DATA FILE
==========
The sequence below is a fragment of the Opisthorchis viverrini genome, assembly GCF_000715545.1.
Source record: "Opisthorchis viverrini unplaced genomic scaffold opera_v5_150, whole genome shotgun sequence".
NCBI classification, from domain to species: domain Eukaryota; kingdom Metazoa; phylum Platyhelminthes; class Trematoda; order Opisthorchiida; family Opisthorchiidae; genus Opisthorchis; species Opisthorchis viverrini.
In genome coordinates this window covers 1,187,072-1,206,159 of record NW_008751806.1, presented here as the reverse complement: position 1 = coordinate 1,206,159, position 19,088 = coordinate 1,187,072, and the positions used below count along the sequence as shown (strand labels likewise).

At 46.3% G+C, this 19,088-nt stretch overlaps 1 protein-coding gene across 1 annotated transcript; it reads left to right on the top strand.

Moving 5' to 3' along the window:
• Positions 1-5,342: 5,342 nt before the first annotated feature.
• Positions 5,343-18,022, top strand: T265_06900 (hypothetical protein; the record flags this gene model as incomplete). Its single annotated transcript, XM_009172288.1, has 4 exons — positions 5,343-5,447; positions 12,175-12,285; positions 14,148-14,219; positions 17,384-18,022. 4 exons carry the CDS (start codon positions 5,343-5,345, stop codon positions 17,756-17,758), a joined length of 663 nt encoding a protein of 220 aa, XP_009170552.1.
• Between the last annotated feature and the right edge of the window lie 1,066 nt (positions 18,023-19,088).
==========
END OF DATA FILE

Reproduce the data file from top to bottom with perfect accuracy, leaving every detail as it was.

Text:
The sequence below is a fragment of the Opisthorchis viverrini genome, assembly GCF_000715545.1.
Source record: "Opisthorchis viverrini unplaced genomic scaffold opera_v5_150, whole genome shotgun sequence".
NCBI classification, from domain to species: domain Eukaryota; kingdom Metazoa; phylum Platyhelminthes; class Trematoda; order Opisthorchiida; family Opisthorchiidae; genus Opisthorchis; species Opisthorchis viverrini.
In genome coordinates this window covers 1,187,072-1,206,159 of record NW_008751806.1, presented here as the reverse complement: position 1 = coordinate 1,206,159, position 19,088 = coordinate 1,187,072, and the positions used below count along the sequence as shown (strand labels likewise).

At 46.3% G+C, this 19,088-nt stretch overlaps 1 protein-coding gene across 1 annotated transcript; it reads left to right on the top strand.

Moving 5' to 3' along the window:
• Positions 1-5,342: 5,342 nt before the first annotated feature.
• Positions 5,343-18,022, top strand: T265_06900 (hypothetical protein; the record flags this gene model as incomplete). Its single annotated transcript, XM_009172288.1, has 4 exons — positions 5,343-5,447; positions 12,175-12,285; positions 14,148-14,219; positions 17,384-18,022. 4 exons carry the CDS (start codon positions 5,343-5,345, stop codon positions 17,756-17,758), a joined length of 663 nt encoding a protein of 220 aa, XP_009170552.1.
• Between the last annotated feature and the right edge of the window lie 1,066 nt (positions 18,023-19,088).